Delhi Private School Fees: HC quashes AAP govt's order on collection of annual, development fee by private schools
New Delhi | Jagran Education Desk: The Delhi High Court on Monday said the Delhi government has no power to postpone the collection of annual and development fees by private schools as it would unnecessarily affect the functioning of schools. Quashing the orders issued by the Directorate of Education (DoE) dated April and August 2020 to postpone the collection of annual charges and development fees, the High Court said that these orders were illegal and “ultra vires” the powers of DOE under the Delhi School Education (DSE) Act and the Rules.
However, Justice Jayant Nath noted that schools are able to save money due to being physically shut in the wake of the COVID-19 pandemic.
Taking the reference of Supreme Court's direction in Indian School, Jodhpur vs. State of Rajasthan verdict, Justice Nath said schools shall collect annual fees with a deduction of 15 per cent with an instant effect.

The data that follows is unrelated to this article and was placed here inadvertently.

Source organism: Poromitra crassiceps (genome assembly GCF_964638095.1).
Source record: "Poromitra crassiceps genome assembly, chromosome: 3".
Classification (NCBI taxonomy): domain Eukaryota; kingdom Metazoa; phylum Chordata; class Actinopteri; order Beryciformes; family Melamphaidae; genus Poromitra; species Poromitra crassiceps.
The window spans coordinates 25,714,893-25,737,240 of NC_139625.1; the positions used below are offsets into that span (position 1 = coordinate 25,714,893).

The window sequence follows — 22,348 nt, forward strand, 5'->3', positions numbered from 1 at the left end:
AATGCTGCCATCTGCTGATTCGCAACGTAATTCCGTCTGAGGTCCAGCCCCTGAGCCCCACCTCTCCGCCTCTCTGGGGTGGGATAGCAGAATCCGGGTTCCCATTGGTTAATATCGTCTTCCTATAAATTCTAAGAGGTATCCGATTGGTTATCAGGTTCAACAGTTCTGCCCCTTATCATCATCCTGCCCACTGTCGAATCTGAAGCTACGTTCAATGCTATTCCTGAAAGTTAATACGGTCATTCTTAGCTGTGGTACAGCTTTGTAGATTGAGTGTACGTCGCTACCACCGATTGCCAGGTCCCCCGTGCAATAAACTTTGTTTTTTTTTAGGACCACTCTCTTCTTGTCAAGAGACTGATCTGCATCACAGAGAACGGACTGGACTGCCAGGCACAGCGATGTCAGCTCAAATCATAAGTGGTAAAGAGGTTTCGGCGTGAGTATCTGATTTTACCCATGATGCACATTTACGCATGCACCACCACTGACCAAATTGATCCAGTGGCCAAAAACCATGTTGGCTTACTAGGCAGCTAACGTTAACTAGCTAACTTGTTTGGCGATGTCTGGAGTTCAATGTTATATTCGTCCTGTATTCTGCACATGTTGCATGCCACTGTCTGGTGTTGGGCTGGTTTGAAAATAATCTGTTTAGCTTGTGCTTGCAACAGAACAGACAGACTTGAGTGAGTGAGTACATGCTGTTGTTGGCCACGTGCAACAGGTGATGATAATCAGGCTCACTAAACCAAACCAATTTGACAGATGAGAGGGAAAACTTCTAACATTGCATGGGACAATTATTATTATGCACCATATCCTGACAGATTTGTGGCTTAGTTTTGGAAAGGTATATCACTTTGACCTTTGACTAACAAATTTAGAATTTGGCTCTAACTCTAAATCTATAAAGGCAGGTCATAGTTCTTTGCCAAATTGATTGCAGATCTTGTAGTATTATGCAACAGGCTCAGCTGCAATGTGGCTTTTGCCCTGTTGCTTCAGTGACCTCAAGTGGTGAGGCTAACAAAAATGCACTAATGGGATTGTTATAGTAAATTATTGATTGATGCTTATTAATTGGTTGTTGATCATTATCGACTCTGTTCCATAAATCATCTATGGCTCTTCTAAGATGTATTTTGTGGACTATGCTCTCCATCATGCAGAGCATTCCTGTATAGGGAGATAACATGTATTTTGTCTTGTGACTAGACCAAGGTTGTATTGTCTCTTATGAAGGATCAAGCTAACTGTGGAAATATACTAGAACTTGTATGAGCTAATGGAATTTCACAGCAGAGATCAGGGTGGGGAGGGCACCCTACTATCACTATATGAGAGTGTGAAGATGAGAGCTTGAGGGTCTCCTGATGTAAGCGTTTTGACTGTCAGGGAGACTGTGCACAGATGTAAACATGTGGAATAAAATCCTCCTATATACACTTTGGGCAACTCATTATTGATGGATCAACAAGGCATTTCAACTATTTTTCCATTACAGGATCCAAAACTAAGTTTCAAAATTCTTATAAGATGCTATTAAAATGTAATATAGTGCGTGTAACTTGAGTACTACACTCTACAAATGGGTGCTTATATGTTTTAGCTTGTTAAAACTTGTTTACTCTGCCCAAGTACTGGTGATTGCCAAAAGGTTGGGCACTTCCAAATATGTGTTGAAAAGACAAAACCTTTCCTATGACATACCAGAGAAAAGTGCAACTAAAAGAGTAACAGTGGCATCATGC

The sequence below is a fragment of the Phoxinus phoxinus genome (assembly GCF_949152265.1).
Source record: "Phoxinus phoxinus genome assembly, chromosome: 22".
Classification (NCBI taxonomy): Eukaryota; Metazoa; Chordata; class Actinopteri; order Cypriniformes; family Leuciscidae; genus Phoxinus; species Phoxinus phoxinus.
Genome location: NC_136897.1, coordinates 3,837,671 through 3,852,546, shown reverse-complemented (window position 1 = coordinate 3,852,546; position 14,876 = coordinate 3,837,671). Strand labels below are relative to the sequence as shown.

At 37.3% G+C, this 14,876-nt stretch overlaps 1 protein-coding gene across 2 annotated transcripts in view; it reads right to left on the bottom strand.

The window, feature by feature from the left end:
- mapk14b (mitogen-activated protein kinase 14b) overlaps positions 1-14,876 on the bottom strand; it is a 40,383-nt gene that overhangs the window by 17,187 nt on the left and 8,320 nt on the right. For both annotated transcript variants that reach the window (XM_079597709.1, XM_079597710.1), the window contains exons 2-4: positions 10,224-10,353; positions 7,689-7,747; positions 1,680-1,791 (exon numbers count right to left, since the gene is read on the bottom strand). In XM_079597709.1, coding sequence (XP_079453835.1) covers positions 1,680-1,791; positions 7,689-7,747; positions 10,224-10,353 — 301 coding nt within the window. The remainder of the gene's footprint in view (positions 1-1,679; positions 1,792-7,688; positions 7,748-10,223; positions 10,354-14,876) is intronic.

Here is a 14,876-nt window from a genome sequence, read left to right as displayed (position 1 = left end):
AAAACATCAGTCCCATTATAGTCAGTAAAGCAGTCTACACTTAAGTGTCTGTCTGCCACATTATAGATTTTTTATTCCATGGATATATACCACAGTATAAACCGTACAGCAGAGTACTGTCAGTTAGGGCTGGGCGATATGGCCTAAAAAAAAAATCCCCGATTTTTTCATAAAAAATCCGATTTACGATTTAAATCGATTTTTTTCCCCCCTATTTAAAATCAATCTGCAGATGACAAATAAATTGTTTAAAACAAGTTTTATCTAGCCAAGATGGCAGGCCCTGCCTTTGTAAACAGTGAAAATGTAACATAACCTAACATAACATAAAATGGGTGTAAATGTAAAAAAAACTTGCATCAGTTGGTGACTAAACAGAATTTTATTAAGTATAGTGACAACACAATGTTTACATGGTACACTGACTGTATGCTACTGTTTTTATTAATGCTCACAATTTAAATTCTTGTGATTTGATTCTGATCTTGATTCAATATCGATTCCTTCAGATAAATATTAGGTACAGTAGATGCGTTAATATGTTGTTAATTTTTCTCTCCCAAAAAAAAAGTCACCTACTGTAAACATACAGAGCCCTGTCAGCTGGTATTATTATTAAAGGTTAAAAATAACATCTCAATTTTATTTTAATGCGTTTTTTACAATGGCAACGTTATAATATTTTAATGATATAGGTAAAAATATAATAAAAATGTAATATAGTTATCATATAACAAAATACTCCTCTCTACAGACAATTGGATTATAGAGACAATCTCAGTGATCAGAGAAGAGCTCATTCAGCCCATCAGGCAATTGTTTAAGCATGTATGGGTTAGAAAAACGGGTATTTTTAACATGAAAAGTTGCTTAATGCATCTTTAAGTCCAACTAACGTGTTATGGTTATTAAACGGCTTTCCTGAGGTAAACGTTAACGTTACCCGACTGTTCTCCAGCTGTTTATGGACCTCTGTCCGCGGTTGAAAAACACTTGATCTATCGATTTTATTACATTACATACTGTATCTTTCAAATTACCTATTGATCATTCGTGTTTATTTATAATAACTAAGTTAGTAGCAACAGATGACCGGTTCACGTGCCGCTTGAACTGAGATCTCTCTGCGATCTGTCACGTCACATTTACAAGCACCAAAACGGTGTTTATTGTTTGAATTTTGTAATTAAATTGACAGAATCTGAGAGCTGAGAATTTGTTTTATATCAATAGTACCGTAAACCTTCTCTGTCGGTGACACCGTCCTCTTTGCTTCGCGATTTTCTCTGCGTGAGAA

The deduction ordered by the apex court was in consideration of the unutilized facilities by students during the academic year of 2020-2021 due to the physical showdown of schools.
The High court has said that all the directions of the apex court’s order will be applicable in the instant case, except one direction which set the time limit for payment of fees by students to six equal monthly installments before August 5. According to the new directive by the high court, the fees to be submitted by the students will have to be paid in six monthly installments from June 10.
The other directions given by the Supreme court include the choice of schools to give further concessions to students or adopt a different pattern for relaxing fees. Under no case, the management can debar students from attending online classes in case of non-payment of fees. Schools also cannot withhold the exam results or exclude names of students from Board exams if fees is not paid for any reason.
The apex court also directed schools to sympathetically consider the plea of parents seeking concession in fees for the year 2020-2021 due to financial difficulties. It also added that the new arrangement will not affect the collection of fees for the academic year 2021-22.
All these directives by the Supreme court are incorporated by the High Court in its judgment delivered on a plea by the Action Committee Unaided Recognized Private Schools represented by advocate Kamal Gupta that challenges the DoE’s order on fees collection for private schools.
Posted By: Talibuddin Khan